Denim & Chambray Fabrics - All you need to know

We're passionate about fabric at Sew Me Sunshine. Here's our guide to everything denim & chambray, and tips on how to sew with this type of dressmaking fabric.


  • Denim fabric varies in colour, weight and elasticity
  • An indigo dyed fabric most commonly used to make jeans. It originated during the 'gold rush' in 1873 as workwear fabric 
  • It is woven with a coloured yarn in the warp and a white yarn in the weft, it is constructed by passing the warp thread over two threads in the weft before going under one, this produces the well known denim twill texture and look
  • It has a coarse texture due to its diagonal surface 
  • It is sturdy and durable due to how it has been woven
  • It softens with washing and wear 
  • It is prone to fraying at the edges 
  • It is a structured fabric that holds a garment's shape 
  • Most commonly made out of cotton and polyester fibres, and it can have added elastane which will give the denim some crosswise stretch 
  • Types:
    • Raw Denim - stiff with a deep blue colour which is unwashed 
    • Selvedge Denim - known to be a premium denim, where the selvedges are specially woven with one or two colour warn yarns
    • Colour Dyed Denim - officially only indigo dyed fabric can be referred to as denim, but you will come across black, undyed and lots of different colours of 'denim'. Bull Denim is when the denim is dyed after it has been woven
  • Projects:



  • Pre-wash your denim separately to prevent bleeding and shrinking. We would recommend washing your denim on a cold cycle, and you can add a cup of white vinegar to your wash which will help to preserve the dye
  • Choose the right denim for your project, remember the weight of the denim will impact on how structured it is 
  • Make sure you have a new jeans sewing machine needle (90/14 for light to medium weight denim and 100/16 for heavy weight denim)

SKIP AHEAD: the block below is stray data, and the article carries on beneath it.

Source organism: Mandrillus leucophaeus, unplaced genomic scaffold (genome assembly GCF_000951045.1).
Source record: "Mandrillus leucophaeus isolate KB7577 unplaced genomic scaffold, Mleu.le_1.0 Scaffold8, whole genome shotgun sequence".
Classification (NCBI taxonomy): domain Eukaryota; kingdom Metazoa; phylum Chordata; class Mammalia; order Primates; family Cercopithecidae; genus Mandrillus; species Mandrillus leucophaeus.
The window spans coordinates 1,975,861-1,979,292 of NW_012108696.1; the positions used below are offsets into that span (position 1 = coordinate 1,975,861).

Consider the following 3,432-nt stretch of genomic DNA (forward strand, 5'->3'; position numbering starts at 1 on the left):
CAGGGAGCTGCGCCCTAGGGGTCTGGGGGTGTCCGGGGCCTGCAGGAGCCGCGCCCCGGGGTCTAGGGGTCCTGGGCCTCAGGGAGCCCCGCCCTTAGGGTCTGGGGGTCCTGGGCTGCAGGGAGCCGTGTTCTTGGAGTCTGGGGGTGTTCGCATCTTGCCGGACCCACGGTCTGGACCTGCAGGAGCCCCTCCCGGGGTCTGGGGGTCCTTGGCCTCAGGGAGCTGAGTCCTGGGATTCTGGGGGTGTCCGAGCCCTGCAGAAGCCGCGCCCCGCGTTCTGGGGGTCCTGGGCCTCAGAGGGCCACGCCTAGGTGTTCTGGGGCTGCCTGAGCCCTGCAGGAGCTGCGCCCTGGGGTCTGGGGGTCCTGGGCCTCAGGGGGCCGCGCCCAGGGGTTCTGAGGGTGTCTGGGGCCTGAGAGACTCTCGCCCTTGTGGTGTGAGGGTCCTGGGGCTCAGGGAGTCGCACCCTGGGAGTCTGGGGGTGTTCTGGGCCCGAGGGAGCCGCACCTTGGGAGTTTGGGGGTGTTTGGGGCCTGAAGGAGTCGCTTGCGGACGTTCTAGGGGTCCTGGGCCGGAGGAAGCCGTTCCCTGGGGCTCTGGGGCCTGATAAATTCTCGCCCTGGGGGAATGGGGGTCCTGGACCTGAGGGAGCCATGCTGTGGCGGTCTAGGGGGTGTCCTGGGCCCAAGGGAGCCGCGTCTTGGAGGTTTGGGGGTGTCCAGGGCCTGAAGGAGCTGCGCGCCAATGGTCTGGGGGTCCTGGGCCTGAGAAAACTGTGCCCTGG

• As mentioned above, denim can fray, so make sure you finish your seams. You could choose to finish them with your overlocker, but flat felled seams and Hong Kong seams are popular choices when sewing with denim 
  • Programme your sewing machine to have a longer stitch length, 3mm is a good option 
  • Hold the denim taut when sewing to prevent skipped stitches
  • Reinforce those seams with topstitching (you can use regular thread in your bobbin to save time)
  • Denim is bulky, so choose lightweight interfacing where possible, for example for facings 
  • You can use a bulky seam aid to help you sew over those bulky seams. Don't have one of these? Then no fear - you can use a folded piece of cardboard under your sewing machine foot when sewing over thick denim seams
  • Grade seam allowances to help reduce bulk 
  • Sew slowly when sewing over those bulky seams
  • You can make thick seams thinner by using a hammer
  • Make sure your iron is set to a high heat and the steam is on (always practice on a scrap first)
  • Use a clapper - this will help you to flatten out your seams 
  • Make sure your grainlines are aligned when cutting your project out. If you cut out your project off grain you can encounter twisting 
  • For Light-medium weight denim then your project can be cut out on the fold, however for heavier weight denim you will want to cut your project out on the flat. A top tip when sewing jeans is to make sure you cut the leg pieces on the flat to avoid leg twist 
  • Use rivets on high stress areas i.e. pockets & use bar tacks on high areas of stress


If you have any questions or want to learn more, you can contact Team Sunshine at

You can find all of our denim & chambray fabrics on our website

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